In the last dozen years, the number of people diagnosed with dementia has multiplied from an estimated 18 million to a whopping 47 million, worldwide. These numbers are expected to double by 2020; that's just 13 years from now. The Alzheimer's Association reports that a person is diagnosed with dementia in the U.S. every 33 seconds; in a recent media release, the group also stated that Alzheimer's remains the only disease among the top 10 causes of death in America that cannot be prevented, cured or even slowed.
The dramatic rise in numbers is due, among other reasons, to the following:
1. Medical professionals know more about dementia.
2. People are being diagnosed earlier.
3. Worldwide, our population is aging.
Thanks to advancements in research, medical professionals are able to diagnose people earlier. More people are being diagnosed during their peak earning years. While experts used to dismiss concerned family members' descriptions of loved ones' unpredictable behaviors and forgetfulness, today's doctors are looking deeper. They are withholding previously placating remarks. Instead, specialists are willing to consider younger-onset dementia in people as young as 40 (even younger) who show symptoms.
Despite the lack of a cure and an estimated 100 or more causes (some reversible), one positive development is the ability to better differentiate among the causes of dementia. These include: Alzheimer's, frontotemporal lobe dementia, Lewy bodies and Parkinson's. Recently, there's been an emphasis on earlier diagnosis. Yet, there is a risk of being misdiagnosed. Meanwhile, people remain divided on getting an early diagnosis due to fears of being stigmatized versus the relief of finally knowing.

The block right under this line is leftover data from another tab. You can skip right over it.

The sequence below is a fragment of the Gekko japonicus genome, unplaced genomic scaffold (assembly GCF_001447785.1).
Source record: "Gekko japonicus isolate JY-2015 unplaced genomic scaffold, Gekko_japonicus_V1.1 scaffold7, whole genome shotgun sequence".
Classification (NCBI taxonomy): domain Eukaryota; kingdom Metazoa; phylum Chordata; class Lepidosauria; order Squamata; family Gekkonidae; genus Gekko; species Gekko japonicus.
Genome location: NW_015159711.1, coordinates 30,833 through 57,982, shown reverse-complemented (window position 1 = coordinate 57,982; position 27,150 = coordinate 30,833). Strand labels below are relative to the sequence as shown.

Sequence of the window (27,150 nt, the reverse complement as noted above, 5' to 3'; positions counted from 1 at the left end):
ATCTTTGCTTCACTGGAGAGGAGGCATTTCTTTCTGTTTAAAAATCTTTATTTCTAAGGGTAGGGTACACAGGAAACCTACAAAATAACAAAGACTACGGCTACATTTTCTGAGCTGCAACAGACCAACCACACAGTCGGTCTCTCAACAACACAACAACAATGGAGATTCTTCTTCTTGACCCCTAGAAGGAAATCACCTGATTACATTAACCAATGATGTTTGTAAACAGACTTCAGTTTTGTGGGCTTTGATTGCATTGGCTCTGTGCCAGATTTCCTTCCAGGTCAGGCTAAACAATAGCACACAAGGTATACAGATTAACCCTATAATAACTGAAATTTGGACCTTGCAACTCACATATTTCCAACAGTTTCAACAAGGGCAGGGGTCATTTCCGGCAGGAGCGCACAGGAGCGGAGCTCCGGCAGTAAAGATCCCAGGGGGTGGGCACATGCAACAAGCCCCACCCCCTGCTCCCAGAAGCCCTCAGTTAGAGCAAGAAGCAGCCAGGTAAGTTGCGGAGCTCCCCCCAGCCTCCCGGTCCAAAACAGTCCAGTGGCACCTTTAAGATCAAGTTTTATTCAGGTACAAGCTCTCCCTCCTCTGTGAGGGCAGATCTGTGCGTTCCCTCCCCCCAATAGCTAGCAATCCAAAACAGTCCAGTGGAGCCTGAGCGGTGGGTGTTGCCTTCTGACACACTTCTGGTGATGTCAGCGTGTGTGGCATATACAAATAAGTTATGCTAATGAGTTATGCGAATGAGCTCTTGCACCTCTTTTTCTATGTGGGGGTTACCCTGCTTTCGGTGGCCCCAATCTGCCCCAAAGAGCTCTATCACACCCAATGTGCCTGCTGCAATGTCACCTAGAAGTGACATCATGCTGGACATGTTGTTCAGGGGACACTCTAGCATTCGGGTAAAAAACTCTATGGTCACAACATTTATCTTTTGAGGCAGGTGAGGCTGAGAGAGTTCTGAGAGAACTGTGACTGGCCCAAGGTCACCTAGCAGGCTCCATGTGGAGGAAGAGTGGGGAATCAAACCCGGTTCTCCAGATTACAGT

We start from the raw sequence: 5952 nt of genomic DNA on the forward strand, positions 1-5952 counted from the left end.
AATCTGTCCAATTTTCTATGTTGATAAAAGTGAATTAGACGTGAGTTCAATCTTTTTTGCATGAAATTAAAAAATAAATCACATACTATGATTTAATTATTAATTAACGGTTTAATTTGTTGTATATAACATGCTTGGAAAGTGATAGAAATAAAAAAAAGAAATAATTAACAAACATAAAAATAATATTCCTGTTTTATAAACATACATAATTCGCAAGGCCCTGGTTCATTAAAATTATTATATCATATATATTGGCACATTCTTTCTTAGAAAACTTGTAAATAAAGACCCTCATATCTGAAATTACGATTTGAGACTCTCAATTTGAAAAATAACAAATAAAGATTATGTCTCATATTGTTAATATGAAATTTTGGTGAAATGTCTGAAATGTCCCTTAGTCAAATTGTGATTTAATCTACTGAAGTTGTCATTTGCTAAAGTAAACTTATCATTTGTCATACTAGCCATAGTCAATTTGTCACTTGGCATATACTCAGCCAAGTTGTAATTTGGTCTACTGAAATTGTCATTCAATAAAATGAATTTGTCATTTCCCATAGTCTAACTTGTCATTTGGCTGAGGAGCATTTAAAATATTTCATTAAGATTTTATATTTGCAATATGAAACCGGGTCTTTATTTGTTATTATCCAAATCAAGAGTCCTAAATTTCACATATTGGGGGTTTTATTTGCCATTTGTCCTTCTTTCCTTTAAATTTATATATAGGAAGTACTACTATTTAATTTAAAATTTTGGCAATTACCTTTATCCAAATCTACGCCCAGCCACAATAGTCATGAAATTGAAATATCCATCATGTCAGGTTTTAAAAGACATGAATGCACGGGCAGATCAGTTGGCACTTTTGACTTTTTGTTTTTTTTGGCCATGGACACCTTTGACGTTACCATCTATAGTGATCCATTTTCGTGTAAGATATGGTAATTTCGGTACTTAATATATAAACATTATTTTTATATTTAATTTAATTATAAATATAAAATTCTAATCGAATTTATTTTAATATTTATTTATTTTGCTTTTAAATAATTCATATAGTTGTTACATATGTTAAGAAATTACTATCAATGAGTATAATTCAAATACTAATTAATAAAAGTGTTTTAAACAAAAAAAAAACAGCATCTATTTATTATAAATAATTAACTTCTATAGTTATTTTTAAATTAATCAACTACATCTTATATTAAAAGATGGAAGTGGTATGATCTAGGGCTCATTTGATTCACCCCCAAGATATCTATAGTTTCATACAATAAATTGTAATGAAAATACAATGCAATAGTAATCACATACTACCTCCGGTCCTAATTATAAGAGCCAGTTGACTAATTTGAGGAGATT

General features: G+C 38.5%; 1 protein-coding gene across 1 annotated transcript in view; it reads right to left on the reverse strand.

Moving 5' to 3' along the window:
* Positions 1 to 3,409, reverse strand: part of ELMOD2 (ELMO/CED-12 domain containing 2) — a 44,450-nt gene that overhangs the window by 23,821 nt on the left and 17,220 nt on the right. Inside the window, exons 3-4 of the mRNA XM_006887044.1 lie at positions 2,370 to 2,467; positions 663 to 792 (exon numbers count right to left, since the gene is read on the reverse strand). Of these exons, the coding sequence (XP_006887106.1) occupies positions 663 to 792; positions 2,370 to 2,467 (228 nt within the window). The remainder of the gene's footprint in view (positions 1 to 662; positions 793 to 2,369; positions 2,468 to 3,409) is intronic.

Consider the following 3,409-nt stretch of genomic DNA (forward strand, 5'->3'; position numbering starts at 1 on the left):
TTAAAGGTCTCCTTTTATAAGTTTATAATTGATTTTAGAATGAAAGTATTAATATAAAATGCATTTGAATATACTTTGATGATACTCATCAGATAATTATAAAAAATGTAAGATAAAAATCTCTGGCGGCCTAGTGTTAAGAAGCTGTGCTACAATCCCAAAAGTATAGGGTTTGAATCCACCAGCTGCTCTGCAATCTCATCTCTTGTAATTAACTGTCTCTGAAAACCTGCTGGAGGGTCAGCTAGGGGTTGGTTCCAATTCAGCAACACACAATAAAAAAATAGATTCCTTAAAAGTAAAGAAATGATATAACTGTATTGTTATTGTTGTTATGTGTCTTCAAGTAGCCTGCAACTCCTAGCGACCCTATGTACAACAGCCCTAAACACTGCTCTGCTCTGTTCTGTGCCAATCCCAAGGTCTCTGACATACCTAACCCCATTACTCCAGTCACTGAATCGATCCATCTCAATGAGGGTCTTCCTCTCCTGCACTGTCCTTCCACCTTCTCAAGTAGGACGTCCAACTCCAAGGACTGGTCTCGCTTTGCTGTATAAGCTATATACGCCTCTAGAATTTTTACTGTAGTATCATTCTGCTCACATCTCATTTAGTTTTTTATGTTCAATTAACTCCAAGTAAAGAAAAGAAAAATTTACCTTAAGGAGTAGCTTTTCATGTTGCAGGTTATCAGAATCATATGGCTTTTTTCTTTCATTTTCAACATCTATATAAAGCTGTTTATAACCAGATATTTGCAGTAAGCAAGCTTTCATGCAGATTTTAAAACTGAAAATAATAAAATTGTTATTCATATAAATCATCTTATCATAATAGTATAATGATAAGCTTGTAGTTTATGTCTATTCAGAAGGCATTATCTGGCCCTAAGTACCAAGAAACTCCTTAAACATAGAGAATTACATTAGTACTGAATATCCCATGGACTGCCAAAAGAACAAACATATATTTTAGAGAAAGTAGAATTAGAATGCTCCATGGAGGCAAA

Focus on Abilities Not Disabilities
During the 20 years I've worked with families and professionals caring for people with dementia, I've witnessed a wide range of abilities. Those nearing the end who cannot walk, talk, toilet or even feed themselves contrasted with those newly diagnosed, who still maintain higher-level abilities and are able to speak for themselves. Some retain these higher-level abilities for years.